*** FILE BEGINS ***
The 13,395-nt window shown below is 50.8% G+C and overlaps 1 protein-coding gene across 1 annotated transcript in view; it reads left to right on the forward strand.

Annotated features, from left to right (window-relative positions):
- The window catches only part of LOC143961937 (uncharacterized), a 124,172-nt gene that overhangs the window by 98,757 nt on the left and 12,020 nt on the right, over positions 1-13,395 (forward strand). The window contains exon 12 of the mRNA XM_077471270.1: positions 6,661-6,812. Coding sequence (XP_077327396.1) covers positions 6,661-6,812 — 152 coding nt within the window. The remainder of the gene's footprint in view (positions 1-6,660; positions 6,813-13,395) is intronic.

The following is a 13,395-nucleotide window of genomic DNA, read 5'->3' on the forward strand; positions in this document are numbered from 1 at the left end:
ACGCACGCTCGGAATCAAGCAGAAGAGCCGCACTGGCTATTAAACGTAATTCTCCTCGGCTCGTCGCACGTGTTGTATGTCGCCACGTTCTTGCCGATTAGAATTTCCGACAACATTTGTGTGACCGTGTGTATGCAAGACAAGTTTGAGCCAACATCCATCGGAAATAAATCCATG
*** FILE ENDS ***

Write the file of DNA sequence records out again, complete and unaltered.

The 13,395-nt window shown below is 50.8% G+C and overlaps 1 protein-coding gene across 1 annotated transcript in view; it reads left to right on the forward strand.

Annotated features, from left to right (window-relative positions):
- The window catches only part of LOC143961937 (uncharacterized), a 124,172-nt gene that overhangs the window by 98,757 nt on the left and 12,020 nt on the right, over positions 1-13,395 (forward strand). The window contains exon 12 of the mRNA XM_077471270.1: positions 6,661-6,812. Coding sequence (XP_077327396.1) covers positions 6,661-6,812 — 152 coding nt within the window. The remainder of the gene's footprint in view (positions 1-6,660; positions 6,813-13,395) is intronic.

The following is a 13,395-nucleotide window of genomic DNA, read 5'->3' on the forward strand; positions in this document are numbered from 1 at the left end:
ACGCACGCTCGGAATCAAGCAGAAGAGCCGCACTGGCTATTAAACGTAATTCTCCTCGGCTCGTCGCACGTGTTGTATGTCGCCACGTTCTTGCCGATTAGAATTTCCGACAACATTTGTGTGACCGTGTGTATGCAAGACAAGTTTGAGCCAACATCCATCGGAAATAAATCCATG